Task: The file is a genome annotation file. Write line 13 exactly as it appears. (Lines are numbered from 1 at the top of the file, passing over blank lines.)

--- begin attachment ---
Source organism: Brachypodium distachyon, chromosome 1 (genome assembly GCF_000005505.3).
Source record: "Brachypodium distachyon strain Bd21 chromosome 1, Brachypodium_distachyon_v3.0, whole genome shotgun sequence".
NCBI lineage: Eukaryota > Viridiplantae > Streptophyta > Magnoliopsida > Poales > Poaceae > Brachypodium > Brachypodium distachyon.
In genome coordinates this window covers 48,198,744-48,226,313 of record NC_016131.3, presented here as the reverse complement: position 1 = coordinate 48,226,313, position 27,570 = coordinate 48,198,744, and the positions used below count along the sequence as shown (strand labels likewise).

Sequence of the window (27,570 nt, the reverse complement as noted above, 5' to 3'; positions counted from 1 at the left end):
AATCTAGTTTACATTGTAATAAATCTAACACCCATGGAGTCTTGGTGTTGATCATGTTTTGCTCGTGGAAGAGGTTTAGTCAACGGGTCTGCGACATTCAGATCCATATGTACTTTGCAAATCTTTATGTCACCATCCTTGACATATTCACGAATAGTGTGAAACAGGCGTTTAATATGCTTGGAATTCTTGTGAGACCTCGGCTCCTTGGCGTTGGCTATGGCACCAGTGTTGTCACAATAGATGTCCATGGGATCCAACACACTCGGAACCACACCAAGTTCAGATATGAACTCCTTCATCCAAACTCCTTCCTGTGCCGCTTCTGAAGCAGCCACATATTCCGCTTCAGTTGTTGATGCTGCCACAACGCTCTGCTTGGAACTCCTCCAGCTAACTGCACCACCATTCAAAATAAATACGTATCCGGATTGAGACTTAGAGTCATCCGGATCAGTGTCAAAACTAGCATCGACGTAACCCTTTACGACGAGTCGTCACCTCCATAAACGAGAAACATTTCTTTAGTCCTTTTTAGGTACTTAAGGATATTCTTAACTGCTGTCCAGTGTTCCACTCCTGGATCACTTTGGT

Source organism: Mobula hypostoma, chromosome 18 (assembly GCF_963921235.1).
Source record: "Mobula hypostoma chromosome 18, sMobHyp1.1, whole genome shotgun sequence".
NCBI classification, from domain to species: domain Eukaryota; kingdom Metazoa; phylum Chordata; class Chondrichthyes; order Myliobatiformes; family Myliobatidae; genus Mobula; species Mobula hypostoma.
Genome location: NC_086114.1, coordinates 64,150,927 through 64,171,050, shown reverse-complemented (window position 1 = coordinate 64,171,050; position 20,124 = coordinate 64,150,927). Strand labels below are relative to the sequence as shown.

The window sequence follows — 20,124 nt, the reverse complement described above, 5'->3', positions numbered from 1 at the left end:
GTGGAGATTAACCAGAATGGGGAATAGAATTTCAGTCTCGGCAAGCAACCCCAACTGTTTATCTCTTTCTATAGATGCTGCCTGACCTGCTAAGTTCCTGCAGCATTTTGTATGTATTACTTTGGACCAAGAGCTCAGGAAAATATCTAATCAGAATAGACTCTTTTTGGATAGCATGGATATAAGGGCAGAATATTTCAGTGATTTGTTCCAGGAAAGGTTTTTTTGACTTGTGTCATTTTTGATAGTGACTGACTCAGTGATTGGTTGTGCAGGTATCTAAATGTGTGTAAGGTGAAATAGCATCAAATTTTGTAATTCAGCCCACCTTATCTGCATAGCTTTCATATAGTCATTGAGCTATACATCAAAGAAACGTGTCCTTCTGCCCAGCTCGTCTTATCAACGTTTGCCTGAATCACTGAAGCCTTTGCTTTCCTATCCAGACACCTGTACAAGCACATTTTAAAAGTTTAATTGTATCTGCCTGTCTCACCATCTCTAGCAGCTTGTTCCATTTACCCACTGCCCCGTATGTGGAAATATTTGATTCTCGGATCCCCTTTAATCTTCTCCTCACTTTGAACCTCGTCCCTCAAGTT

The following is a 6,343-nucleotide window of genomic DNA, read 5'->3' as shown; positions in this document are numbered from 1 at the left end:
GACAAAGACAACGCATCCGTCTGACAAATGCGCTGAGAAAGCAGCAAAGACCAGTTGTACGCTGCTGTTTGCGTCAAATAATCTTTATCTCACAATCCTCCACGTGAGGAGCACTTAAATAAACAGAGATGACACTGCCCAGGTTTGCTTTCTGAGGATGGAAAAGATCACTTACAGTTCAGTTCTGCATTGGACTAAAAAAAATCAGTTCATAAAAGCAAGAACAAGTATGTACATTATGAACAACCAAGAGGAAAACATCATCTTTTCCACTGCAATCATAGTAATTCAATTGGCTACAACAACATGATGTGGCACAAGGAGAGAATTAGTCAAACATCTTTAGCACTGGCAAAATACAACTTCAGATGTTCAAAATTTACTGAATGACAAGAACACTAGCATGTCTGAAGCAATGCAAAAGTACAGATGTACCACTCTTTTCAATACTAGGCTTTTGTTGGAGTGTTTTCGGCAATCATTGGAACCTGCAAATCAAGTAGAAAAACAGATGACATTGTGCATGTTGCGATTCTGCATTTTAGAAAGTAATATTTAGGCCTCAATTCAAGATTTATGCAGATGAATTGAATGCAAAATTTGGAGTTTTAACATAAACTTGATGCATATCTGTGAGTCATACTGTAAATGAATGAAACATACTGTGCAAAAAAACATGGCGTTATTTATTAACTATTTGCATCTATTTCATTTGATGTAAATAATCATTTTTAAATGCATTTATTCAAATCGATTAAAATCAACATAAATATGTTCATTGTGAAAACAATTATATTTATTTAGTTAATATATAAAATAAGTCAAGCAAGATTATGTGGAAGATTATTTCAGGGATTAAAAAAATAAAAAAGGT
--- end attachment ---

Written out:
The following is a 6,343-nucleotide window of genomic DNA, read 5'->3' as shown; positions in this document are numbered from 1 at the left end: